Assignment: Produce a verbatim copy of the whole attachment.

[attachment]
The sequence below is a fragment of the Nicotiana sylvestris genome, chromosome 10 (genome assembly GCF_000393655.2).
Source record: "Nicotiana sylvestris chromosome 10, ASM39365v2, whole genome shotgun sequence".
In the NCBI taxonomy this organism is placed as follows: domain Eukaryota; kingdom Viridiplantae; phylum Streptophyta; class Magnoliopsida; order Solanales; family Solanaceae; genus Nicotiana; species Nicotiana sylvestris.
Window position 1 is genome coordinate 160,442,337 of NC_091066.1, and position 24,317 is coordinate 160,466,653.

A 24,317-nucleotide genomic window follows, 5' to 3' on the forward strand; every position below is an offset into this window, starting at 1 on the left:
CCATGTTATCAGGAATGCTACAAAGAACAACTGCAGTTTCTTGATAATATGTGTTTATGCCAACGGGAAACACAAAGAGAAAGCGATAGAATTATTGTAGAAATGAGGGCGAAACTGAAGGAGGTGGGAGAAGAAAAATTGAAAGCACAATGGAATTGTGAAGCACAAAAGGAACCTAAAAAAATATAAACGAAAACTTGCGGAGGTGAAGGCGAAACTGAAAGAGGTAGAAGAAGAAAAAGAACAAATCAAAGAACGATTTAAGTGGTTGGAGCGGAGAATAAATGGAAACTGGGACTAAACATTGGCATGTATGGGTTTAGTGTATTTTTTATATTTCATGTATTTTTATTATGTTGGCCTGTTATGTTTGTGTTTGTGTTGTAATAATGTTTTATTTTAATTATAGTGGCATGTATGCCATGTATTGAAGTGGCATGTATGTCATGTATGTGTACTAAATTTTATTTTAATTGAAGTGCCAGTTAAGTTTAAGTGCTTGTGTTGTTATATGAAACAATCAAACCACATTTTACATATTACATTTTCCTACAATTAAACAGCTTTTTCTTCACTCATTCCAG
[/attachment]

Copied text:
The sequence below is a fragment of the Nicotiana sylvestris genome, chromosome 10 (genome assembly GCF_000393655.2).
Source record: "Nicotiana sylvestris chromosome 10, ASM39365v2, whole genome shotgun sequence".
In the NCBI taxonomy this organism is placed as follows: domain Eukaryota; kingdom Viridiplantae; phylum Streptophyta; class Magnoliopsida; order Solanales; family Solanaceae; genus Nicotiana; species Nicotiana sylvestris.
Window position 1 is genome coordinate 160,442,337 of NC_091066.1, and position 24,317 is coordinate 160,466,653.

A 24,317-nucleotide genomic window follows, 5' to 3' on the forward strand; every position below is an offset into this window, starting at 1 on the left:
CCATGTTATCAGGAATGCTACAAAGAACAACTGCAGTTTCTTGATAATATGTGTTTATGCCAACGGGAAACACAAAGAGAAAGCGATAGAATTATTGTAGAAATGAGGGCGAAACTGAAGGAGGTGGGAGAAGAAAAATTGAAAGCACAATGGAATTGTGAAGCACAAAAGGAACCTAAAAAAATATAAACGAAAACTTGCGGAGGTGAAGGCGAAACTGAAAGAGGTAGAAGAAGAAAAAGAACAAATCAAAGAACGATTTAAGTGGTTGGAGCGGAGAATAAATGGAAACTGGGACTAAACATTGGCATGTATGGGTTTAGTGTATTTTTTATATTTCATGTATTTTTATTATGTTGGCCTGTTATGTTTGTGTTTGTGTTGTAATAATGTTTTATTTTAATTATAGTGGCATGTATGCCATGTATTGAAGTGGCATGTATGTCATGTATGTGTACTAAATTTTATTTTAATTGAAGTGCCAGTTAAGTTTAAGTGCTTGTGTTGTTATATGAAACAATCAAACCACATTTTACATATTACATTTTCCTACAATTAAACAGCTTTTTCTTCACTCATTCCAG